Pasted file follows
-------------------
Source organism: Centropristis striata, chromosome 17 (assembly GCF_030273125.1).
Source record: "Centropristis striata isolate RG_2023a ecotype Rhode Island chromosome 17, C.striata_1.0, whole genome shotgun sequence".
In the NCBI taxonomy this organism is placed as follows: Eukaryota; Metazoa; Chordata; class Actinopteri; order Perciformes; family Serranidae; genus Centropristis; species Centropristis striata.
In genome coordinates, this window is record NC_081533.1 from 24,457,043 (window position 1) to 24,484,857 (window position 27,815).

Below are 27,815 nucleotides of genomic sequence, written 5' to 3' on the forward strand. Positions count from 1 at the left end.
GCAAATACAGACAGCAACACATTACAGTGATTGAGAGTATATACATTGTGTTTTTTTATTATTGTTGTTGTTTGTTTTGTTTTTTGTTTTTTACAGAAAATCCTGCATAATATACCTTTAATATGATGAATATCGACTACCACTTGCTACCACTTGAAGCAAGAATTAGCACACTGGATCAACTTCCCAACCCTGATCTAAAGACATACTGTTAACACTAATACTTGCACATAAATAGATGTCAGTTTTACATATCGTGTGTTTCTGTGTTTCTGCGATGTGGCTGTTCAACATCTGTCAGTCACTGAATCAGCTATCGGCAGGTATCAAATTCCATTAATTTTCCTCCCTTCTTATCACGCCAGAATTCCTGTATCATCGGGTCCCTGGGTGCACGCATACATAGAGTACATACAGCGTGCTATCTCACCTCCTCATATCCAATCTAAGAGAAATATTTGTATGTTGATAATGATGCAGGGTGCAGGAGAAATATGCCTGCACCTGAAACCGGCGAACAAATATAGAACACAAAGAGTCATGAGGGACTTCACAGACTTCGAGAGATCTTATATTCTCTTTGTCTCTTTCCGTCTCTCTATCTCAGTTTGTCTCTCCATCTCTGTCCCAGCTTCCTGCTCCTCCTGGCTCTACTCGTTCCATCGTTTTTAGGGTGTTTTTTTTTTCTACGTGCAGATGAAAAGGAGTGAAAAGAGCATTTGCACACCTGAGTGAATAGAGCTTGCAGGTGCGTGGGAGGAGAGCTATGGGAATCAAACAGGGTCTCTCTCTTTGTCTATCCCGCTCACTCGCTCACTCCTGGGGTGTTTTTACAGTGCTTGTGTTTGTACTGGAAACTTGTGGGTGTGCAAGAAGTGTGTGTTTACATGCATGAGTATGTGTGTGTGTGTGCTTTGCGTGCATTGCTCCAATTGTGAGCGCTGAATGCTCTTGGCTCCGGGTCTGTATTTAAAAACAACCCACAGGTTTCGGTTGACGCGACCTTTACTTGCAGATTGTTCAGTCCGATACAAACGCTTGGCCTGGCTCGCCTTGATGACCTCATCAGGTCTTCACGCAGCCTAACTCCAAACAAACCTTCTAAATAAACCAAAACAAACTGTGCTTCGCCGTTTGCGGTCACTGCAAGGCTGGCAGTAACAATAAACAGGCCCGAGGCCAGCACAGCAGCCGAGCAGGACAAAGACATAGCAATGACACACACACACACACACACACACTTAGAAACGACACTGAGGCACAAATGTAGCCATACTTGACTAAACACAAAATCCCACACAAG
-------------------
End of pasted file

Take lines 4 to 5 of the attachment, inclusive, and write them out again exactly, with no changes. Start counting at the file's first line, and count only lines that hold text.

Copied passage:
In genome coordinates, this window is record NC_081533.1 from 24,457,043 (window position 1) to 24,484,857 (window position 27,815).

Below are 27,815 nucleotides of genomic sequence, written 5' to 3' on the forward strand. Positions count from 1 at the left end.